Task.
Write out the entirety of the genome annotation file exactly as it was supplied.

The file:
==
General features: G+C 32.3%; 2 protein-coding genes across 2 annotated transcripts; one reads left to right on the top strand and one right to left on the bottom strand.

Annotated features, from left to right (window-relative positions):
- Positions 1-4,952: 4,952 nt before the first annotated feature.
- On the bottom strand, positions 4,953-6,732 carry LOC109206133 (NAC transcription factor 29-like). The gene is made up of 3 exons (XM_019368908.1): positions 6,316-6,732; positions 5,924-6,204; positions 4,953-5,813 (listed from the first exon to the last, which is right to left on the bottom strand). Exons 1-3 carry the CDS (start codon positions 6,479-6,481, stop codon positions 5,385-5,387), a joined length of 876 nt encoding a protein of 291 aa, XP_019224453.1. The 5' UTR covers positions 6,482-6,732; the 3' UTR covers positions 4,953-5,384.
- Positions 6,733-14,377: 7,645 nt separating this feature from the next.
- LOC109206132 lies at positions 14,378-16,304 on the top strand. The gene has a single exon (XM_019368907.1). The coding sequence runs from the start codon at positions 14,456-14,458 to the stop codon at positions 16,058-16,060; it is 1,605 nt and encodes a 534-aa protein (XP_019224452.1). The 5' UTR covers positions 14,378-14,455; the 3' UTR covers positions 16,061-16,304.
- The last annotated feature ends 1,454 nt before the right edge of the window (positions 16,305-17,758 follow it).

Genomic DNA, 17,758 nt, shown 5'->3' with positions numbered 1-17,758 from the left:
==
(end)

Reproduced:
General features: G+C 32.3%; 2 protein-coding genes across 2 annotated transcripts; one reads left to right on the top strand and one right to left on the bottom strand.

Annotated features, from left to right (window-relative positions):
- Positions 1-4,952: 4,952 nt before the first annotated feature.
- On the bottom strand, positions 4,953-6,732 carry LOC109206133 (NAC transcription factor 29-like). The gene is made up of 3 exons (XM_019368908.1): positions 6,316-6,732; positions 5,924-6,204; positions 4,953-5,813 (listed from the first exon to the last, which is right to left on the bottom strand). Exons 1-3 carry the CDS (start codon positions 6,479-6,481, stop codon positions 5,385-5,387), a joined length of 876 nt encoding a protein of 291 aa, XP_019224453.1. The 5' UTR covers positions 6,482-6,732; the 3' UTR covers positions 4,953-5,384.
- Positions 6,733-14,377: 7,645 nt separating this feature from the next.
- LOC109206132 lies at positions 14,378-16,304 on the top strand. The gene has a single exon (XM_019368907.1). The coding sequence runs from the start codon at positions 14,456-14,458 to the stop codon at positions 16,058-16,060; it is 1,605 nt and encodes a 534-aa protein (XP_019224452.1). The 5' UTR covers positions 14,378-14,455; the 3' UTR covers positions 16,061-16,304.
- The last annotated feature ends 1,454 nt before the right edge of the window (positions 16,305-17,758 follow it).

Genomic DNA, 17,758 nt, shown 5'->3' with positions numbered 1-17,758 from the left: